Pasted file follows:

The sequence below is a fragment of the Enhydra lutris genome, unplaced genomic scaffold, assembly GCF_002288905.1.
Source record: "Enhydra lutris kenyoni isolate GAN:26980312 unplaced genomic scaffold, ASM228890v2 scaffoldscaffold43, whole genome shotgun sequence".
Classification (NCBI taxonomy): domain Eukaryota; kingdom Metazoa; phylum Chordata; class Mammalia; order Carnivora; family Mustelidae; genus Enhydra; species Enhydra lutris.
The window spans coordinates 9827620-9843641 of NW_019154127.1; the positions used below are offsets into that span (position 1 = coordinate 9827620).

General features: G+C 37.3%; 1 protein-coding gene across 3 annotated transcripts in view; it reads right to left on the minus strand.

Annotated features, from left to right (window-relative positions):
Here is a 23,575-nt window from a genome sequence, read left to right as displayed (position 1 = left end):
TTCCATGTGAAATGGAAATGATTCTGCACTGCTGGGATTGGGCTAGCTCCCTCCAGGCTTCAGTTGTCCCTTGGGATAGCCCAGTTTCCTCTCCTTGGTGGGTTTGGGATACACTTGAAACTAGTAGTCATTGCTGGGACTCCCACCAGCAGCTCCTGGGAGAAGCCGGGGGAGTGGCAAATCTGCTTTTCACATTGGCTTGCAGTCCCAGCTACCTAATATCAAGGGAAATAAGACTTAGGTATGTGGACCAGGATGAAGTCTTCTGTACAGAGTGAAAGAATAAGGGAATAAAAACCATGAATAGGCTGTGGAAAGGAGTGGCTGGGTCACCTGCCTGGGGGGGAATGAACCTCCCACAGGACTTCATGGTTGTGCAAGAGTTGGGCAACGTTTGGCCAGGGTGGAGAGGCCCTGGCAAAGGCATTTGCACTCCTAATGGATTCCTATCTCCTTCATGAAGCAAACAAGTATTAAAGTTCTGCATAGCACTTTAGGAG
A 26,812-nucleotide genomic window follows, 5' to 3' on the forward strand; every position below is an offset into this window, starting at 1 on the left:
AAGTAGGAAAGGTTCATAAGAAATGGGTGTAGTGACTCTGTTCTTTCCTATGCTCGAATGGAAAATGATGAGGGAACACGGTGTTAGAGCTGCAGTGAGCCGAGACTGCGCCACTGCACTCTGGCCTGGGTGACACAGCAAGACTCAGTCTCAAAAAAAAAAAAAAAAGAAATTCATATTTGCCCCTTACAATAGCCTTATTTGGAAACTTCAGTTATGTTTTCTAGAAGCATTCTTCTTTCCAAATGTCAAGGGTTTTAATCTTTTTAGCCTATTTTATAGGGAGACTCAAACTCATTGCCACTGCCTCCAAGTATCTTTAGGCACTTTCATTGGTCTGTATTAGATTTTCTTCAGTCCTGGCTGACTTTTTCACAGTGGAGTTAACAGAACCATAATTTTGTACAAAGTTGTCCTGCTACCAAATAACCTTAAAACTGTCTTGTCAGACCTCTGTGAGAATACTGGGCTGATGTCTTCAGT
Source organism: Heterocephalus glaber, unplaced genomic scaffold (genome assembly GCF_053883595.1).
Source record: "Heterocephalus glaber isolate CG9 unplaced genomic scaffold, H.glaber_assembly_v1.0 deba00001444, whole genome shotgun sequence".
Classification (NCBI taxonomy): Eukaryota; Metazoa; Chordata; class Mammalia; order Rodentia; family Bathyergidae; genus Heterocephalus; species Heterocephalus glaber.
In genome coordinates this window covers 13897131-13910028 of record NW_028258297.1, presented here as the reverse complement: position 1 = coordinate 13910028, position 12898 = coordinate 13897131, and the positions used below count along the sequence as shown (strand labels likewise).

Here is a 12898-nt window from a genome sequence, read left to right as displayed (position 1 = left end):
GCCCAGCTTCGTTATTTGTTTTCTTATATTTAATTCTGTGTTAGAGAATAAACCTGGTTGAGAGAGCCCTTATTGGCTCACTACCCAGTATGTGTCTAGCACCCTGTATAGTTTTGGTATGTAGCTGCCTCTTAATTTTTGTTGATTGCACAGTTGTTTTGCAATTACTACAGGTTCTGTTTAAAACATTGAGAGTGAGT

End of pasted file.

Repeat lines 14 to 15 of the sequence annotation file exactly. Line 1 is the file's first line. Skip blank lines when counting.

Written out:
In genome coordinates this window covers 13897131-13910028 of record NW_028258297.1, presented here as the reverse complement: position 1 = coordinate 13910028, position 12898 = coordinate 13897131, and the positions used below count along the sequence as shown (strand labels likewise).

Here is a 12898-nt window from a genome sequence, read left to right as displayed (position 1 = left end):